The love triangle at the center of Sakura Diaries is a standard one for anime romances: a boy is so totally enamored with a gorgeous, high-class babe that he doesn't notice the affection of the cute, willing, and caring girl right at hand – at least not at first. The twist for the boy is that he's lying about attending a particular college so that he can be close to the high-class babe, and the twist for the girl is that she's very inventive and brazen in her sexy efforts to relax the boy and get his attention; one would think that the message would be clear when the girl you're sharing an apartment with walks around in your presence with literally nothing but an apron on, but Touma is evidently not the brightest of guys. Many of the scenes, situations, and characters are common elements of anime romances; Touma is constantly fantasizing about scenarios with Mieko, while Urara is regularly counseled/consoled by her boy-crazed best friend Koumi, and naturally there's a pretty strong reason in Urara's past behind why she's in love with Touma. Then there are the various improbable circumstances that anime romances inevitably have, such as how Touma never notices that there's no evidence of Urara's father ever being around in the apartment or how he can be brushing his teeth in the bathroom while Urara's in the shower.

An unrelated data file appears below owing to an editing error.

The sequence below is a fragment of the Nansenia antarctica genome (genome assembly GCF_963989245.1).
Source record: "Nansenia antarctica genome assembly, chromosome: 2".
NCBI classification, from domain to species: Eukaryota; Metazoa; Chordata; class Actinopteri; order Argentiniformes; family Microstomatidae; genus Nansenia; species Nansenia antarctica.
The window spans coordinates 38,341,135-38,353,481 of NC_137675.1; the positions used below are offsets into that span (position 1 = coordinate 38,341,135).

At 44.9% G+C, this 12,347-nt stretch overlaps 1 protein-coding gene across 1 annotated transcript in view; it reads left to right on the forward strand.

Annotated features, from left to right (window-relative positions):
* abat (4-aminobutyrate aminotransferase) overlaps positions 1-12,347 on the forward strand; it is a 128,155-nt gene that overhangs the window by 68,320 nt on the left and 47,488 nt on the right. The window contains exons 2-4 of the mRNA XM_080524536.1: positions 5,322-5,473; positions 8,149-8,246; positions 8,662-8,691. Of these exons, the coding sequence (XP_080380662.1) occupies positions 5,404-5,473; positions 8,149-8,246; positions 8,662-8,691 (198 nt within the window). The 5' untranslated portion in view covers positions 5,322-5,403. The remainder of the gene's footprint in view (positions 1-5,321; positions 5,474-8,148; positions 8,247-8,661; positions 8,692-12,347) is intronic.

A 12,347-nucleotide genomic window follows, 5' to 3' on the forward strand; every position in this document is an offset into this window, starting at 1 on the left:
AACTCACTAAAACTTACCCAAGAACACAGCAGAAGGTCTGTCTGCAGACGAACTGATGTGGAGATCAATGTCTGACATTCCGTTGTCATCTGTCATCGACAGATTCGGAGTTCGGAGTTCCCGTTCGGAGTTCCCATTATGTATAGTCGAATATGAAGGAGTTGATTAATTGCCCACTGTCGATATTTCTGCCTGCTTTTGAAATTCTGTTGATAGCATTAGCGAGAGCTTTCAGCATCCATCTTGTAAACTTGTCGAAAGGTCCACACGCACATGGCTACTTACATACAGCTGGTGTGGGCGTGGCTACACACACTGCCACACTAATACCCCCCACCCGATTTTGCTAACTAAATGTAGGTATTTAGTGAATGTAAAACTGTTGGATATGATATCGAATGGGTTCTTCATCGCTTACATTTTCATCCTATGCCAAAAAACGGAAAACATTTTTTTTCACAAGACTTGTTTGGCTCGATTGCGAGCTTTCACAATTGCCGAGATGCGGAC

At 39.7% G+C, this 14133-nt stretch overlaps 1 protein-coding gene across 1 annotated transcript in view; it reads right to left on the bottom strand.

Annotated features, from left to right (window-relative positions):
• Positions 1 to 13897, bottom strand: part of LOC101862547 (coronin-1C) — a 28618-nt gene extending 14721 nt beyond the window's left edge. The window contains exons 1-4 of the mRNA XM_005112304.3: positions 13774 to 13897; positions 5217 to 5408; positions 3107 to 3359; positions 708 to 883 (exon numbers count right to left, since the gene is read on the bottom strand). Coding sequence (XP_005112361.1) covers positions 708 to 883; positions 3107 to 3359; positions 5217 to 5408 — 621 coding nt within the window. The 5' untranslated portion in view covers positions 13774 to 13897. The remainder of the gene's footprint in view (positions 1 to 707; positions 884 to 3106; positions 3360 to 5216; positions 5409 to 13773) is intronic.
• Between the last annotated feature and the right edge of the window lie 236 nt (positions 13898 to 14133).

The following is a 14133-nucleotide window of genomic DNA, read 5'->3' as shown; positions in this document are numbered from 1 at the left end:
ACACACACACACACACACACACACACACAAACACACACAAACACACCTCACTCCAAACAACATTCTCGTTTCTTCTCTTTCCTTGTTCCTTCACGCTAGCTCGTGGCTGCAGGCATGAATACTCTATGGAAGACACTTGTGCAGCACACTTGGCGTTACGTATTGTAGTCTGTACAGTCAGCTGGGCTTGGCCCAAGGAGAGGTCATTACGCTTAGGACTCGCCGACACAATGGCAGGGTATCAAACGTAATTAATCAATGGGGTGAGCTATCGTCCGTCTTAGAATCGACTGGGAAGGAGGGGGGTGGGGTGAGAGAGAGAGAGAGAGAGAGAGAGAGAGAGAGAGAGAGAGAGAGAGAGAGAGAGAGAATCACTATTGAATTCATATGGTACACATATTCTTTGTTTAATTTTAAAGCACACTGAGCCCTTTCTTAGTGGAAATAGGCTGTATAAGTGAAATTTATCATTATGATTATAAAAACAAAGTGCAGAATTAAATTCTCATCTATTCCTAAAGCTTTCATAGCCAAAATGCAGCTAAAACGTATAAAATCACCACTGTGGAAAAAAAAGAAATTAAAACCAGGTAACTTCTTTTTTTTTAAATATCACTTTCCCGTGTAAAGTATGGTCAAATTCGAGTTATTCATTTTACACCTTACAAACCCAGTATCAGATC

What slightly separates Sakura Diaries from typical romantic comedies is that it is a pure (albeit light-hearted) romance, and what makes it interesting to watch is its set of flawed characters. None of the three main characters are being entirely honest: Urara is covering up the fact that her father really isn't around (though why he isn't around is yet to be explained), Mieko may partly be using Touma, and Touma is not only lying to Mieko about his collegiate status but also comes up with some remarkably dishonest and callous ideas about his relationship with Urara. The only person who really tells things straight is Koumi, who seems to exist in the series primarily for that purpose.